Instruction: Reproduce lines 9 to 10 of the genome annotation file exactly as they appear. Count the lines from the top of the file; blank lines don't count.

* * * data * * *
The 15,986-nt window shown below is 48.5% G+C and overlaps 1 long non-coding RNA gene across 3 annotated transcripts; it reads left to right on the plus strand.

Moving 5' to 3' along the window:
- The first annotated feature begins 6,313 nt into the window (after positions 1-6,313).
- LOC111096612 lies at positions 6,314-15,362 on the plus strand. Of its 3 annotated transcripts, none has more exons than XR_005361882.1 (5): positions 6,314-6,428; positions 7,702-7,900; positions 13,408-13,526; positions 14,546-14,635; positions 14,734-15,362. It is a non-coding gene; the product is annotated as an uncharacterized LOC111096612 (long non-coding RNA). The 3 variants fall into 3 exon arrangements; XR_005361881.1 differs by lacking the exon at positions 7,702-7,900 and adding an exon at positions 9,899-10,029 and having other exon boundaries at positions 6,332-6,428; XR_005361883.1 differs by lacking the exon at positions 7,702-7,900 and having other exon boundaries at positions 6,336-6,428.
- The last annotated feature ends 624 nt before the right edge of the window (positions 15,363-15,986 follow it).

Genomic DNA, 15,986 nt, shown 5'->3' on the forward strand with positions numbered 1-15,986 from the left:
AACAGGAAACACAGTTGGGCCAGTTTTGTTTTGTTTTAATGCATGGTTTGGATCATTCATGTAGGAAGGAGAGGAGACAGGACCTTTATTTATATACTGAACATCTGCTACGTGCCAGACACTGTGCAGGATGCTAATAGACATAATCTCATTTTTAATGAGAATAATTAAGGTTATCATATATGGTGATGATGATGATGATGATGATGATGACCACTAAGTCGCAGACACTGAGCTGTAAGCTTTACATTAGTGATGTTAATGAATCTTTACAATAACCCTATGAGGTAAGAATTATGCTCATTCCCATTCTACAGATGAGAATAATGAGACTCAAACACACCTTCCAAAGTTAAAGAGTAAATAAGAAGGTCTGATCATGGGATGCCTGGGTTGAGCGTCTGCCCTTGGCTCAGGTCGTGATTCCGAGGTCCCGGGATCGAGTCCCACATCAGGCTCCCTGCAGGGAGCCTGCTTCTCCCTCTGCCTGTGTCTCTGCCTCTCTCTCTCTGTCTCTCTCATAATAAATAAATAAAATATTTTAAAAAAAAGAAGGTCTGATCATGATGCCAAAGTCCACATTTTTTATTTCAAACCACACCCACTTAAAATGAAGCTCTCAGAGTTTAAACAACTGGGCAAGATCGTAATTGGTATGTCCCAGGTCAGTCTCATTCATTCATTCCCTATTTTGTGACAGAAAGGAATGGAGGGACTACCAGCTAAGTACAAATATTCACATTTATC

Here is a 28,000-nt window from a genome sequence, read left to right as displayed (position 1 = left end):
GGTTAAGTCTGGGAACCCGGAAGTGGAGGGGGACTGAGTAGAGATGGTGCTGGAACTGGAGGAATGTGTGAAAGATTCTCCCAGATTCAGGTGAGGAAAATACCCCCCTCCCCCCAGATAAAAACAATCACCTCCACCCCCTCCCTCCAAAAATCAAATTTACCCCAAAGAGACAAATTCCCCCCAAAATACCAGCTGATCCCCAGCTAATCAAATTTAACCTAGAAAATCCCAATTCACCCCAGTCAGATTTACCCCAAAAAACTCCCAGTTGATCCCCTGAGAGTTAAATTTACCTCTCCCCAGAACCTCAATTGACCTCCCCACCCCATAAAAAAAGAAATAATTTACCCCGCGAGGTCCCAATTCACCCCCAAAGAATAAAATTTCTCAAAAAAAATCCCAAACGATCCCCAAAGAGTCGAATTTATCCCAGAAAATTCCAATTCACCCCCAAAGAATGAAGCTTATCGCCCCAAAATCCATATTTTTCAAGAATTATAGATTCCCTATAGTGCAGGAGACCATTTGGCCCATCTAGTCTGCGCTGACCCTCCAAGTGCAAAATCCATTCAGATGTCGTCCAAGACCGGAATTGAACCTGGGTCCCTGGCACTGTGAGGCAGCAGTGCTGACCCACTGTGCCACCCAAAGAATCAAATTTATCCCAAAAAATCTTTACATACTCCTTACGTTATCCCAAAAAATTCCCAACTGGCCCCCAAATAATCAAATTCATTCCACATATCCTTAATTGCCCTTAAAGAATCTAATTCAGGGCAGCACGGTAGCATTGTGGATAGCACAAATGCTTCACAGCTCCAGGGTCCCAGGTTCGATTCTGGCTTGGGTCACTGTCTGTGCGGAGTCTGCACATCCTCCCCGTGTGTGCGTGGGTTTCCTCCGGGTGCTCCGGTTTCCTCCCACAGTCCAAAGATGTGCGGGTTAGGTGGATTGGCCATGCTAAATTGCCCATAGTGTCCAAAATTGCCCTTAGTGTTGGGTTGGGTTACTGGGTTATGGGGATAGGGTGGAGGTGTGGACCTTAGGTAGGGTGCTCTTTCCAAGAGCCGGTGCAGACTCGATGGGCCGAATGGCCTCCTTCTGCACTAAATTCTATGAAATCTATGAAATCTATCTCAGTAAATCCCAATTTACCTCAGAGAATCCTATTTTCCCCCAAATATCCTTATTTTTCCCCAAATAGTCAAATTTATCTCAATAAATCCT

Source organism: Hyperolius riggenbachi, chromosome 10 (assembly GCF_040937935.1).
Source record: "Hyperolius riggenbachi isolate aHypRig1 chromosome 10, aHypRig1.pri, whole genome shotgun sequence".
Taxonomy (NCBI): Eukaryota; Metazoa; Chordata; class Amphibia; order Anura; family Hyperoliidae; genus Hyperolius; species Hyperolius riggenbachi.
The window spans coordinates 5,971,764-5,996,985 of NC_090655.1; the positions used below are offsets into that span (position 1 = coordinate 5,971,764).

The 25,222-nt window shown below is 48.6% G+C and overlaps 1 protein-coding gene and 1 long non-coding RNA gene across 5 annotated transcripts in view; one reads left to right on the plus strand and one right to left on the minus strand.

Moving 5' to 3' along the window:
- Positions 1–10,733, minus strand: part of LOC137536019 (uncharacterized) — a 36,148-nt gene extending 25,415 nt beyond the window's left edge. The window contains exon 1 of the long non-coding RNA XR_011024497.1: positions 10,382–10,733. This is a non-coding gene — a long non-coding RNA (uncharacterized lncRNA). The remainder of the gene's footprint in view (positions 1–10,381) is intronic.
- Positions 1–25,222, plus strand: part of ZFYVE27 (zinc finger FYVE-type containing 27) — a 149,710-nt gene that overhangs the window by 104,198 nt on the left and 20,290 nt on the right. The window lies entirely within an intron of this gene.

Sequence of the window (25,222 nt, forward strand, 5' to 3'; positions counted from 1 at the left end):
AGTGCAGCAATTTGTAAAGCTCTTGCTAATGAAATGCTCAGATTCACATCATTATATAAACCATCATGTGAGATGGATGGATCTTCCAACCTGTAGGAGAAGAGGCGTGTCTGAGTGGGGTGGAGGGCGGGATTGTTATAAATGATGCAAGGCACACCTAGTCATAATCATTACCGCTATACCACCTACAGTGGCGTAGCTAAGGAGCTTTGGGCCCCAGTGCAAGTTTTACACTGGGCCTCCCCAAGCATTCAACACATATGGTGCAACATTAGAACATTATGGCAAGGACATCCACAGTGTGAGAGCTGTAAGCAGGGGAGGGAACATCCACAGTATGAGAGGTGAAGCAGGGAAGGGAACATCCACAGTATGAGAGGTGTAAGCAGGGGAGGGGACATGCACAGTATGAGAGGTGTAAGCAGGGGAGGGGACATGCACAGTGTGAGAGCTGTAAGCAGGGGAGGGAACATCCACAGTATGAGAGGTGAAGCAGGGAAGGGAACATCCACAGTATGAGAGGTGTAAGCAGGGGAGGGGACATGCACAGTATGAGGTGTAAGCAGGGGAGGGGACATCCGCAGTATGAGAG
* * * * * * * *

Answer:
GGTTAAGTCTGGGAACCCGGAAGTGGAGGGGGACTGAGTAGAGATGGTGCTGGAACTGGAGGAATGTGTGAAAGATTCTCCCAGATTCAGGTGAGGAAAATACCCCCCTCCCCCCAGATAAAAACAATCACCTCCACCCCCTCCCTCCAAAAATCAAATTTACCCCAAAGAGACAAATTCCCCCCAAAATACCAGCTGATCCCCAGCTAATCAAATTTAACCTAGAAAATCCCAATTCACCCCAGTCAGATTTACCCCAAAAAACTCCCAGTTGATCCCCTGAGAGTTAAATTTACCTCTCCCCAGAACCTCAATTGACCTCCCCACCCCATAAAAAAAGAAATAATTTACCCCGCGAGGTCCCAATTCACCCCCAAAGAATAAAATTTCTCAAAAAAAATCCCAAACGATCCCCAAAGAGTCGAATTTATCCCAGAAAATTCCAATTCACCCCCAAAGAATGAAGCTTATCGCCCCAAAATCCATATTTTTCAAGAATTATAGATTCCCTATAGTGCAGGAGACCATTTGGCCCATCTAGTCTGCGCTGACCCTCCAAGTGCAAAATCCATTCAGATGTCGTCCAAGACCGGAATTGAACCTGGGTCCCTGGCACTGTGAGGCAGCAGTGCTGACCCACTGTGCCACCCAAAGAATCAAATTTATCCCAAAAAATCTTTACATACTCCTTACGTTATCCCAAAAAATTCCCAACTGGCCCCCAAATAATCAAATTCATTCCACATATCCTTAATTGCCCTTAAAGAATCTAATTCAGGGCAGCACGGTAGCATTGTGGATAGCACAAATGCTTCACAGCTCCAGGGTCCCAGGTTCGATTCTGGCTTGGGTCACTGTCTGTGCGGAGTCTGCACATCCTCCCCGTGTGTGCGTGGGTTTCCTCCGGGTGCTCCGGTTTCCTCCCACAGTCCAAAGATGTGCGGGTTAGGTGGATTGGCCATGCTAAATTGCCCATAGTGTCCAAAATTGCCCTTAGTGTTGGGTTGGGTTACTGGGTTATGGGGATAGGGTGGAGGTGTGGACCTTAGGTAGGGTGCTCTTTCCAAGAGCCGGTGCAGACTCGATGGGCCGAATGGCCTCCTTCTGCACTAAATTCTATGAAATCTATGAAATCTATCTCAGTAAATCCCAATTTACCTCAGAGAATCCTATTTTCCCCCAAATATCCTTATTTTTCCCCAAATAGTCAAATTTATCTCAATAAATCCT

Source organism: Hyperolius riggenbachi, chromosome 10 (assembly GCF_040937935.1).